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5 charged in alleged luxury car scam that netted $1.1 million

Police say Harbor Motors in Costa Mesa sold the vehicles on consignment but failed to pay the owners.

December 28, 2007|Christian Berthelsen | Times Staff Writer

Five Orange County men have been charged in a $1.1-million scam in which they allegedly sold foreign luxury cars on consignment but did not pay the vehicles' owners in at least 15 cases, authorities said Thursday.

The case developed after several owners complained to police in July and August that they had sold their cars through the dealership, Harbor Motors in Costa Mesa, but had not been paid or received checks that bounced. Costa Mesa police launched an investigation and the dealership immediately closed.

Most of the vehicles were BMWs, Mercedes-Benzes and Porsches. The price of the cars ranged from $30,000 to $60,000, with the total combined value reaching at least $1.1 million, said Sgt. Frank Rudisill of the Costa Mesa Police Department.

Finance companies, lien holders and buyers of the cars were also victims, authorities said, because title transfers were not handled properly and the vehicles could not be registered. In some cases, owners had not been paid nearly a year after the car had been sold.

"They would take a car in on consignment, sell it and play games with you for as long as they could," Rudisill said. "Everything came to a head when the victims would no longer play games."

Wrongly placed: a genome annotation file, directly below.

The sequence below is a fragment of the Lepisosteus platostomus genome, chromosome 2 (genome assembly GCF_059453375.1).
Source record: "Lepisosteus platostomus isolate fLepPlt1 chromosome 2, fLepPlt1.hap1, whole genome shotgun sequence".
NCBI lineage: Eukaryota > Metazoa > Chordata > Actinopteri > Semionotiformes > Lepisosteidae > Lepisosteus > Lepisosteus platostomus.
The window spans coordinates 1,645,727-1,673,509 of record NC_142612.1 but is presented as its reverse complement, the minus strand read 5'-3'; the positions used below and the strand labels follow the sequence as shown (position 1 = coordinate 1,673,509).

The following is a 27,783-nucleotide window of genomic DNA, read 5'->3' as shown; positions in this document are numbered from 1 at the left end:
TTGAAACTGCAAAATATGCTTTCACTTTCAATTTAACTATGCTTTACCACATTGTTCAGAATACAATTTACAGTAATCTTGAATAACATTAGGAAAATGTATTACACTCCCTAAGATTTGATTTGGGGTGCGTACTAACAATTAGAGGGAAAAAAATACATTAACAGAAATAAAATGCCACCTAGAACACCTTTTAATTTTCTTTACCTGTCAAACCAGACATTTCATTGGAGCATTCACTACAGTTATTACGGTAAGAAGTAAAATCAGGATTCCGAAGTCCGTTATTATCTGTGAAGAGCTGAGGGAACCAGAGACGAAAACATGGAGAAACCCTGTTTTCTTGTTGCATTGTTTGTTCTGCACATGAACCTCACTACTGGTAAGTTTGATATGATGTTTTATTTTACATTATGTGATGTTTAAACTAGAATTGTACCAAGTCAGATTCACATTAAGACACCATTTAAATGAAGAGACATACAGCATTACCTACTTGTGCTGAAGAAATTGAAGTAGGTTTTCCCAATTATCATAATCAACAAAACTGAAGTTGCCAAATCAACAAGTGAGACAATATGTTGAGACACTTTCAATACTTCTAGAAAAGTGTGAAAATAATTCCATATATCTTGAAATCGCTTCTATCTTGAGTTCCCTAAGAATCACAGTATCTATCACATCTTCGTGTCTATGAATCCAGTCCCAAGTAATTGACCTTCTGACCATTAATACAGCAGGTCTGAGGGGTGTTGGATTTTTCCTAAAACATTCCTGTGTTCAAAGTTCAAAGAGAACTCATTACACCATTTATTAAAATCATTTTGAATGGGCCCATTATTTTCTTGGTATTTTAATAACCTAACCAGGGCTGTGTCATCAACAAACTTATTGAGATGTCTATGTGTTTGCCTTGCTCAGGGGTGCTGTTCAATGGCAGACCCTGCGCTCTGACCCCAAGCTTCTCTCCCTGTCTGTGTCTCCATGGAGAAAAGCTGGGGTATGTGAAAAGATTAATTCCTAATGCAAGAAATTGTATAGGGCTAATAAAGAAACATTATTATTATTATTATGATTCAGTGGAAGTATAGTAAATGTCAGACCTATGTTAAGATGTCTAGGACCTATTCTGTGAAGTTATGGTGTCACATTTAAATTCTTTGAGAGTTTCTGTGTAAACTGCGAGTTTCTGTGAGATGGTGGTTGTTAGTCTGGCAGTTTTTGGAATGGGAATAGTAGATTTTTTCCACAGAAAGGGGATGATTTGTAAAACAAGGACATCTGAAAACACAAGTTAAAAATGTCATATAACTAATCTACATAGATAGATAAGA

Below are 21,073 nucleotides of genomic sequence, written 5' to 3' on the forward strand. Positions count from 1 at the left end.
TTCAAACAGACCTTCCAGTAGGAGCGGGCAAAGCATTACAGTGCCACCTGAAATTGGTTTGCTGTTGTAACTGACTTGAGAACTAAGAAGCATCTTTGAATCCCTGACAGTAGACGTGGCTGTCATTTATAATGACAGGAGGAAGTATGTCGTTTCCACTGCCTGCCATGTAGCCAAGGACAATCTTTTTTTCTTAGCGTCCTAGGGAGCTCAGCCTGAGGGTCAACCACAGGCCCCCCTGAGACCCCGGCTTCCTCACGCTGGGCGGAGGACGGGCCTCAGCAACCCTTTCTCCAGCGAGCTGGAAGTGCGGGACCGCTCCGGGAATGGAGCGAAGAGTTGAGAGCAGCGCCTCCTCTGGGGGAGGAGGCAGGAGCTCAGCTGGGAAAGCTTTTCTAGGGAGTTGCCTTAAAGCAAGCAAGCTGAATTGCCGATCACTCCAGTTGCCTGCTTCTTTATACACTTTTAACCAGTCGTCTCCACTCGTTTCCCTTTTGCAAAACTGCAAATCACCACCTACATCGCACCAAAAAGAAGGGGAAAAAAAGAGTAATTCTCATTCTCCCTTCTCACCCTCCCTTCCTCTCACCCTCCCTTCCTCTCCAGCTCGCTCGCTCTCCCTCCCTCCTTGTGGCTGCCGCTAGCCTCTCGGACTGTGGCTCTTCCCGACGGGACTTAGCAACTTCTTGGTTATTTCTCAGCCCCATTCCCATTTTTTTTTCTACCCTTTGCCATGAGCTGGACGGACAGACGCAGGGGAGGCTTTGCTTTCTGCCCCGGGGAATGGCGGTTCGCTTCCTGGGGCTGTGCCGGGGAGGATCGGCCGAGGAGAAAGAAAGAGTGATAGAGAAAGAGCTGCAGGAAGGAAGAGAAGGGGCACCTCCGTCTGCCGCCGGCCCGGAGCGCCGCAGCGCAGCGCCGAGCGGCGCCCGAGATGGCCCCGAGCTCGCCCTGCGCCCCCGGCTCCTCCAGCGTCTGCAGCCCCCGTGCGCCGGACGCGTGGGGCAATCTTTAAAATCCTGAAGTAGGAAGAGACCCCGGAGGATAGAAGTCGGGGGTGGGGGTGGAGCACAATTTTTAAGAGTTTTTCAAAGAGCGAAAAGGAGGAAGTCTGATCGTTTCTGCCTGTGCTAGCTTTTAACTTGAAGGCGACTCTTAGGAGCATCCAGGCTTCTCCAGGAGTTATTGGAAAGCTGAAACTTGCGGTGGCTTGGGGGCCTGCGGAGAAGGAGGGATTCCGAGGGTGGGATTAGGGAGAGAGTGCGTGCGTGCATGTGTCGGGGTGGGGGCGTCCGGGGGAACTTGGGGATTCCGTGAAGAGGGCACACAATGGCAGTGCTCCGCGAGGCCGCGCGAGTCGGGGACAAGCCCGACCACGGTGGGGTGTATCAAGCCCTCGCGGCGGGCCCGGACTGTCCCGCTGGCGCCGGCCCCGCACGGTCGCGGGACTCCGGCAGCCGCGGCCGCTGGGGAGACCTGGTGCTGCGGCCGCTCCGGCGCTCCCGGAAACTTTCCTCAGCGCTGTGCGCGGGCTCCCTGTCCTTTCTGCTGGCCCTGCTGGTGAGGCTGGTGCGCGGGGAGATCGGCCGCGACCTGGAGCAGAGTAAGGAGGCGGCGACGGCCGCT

The Orange County district attorney's office issued warrants for the five men Monday; two turned themselves in Wednesday, two more surrendered Thursday, and the fifth told police he would surrender next week.

Dan Dutcher, a lawyer for Ricardo Fuentes, 41, of Fullerton -- considered by authorities to be a key figure in the case -- said his client was as much a victim of the co-defendants as any of the car owners because he put up $100,000 in seed money for the business and signed checks but was unaware of any problems. After Fuentes discovered them, he worked with police and the victims to set things straight, Dutcher said.

"When he did find out about this, he did everything he could to try to make it right," Dutcher said. "The bottom line is that he had nothing to do with the operations of the business."

A lawyer for the second defendant regarded as a principal in the organization -- Manh "Guy" Dac Hua, 35, of Westminster -- declined to comment, saying he had not yet seen the court papers. The other three defendants were identified by police as David Emmott, 67, of Yorba Linda; Jalal Jalali, 60, of Irvine; and Patrick McConnell, 63, of Laguna Hills.

None of those three suspects nor their attorneys could be reached for comment.

Police said the car owners were contacted by Harbor Motors after they placed advertisements to sell their vehicles in the Auto Trader or local newspapers, and encouraged to sell through Harbor for a $200 fee. In many cases, the sellers were told Harbor had already found a buyer for the car.

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christian.berthelsen@latimes.com

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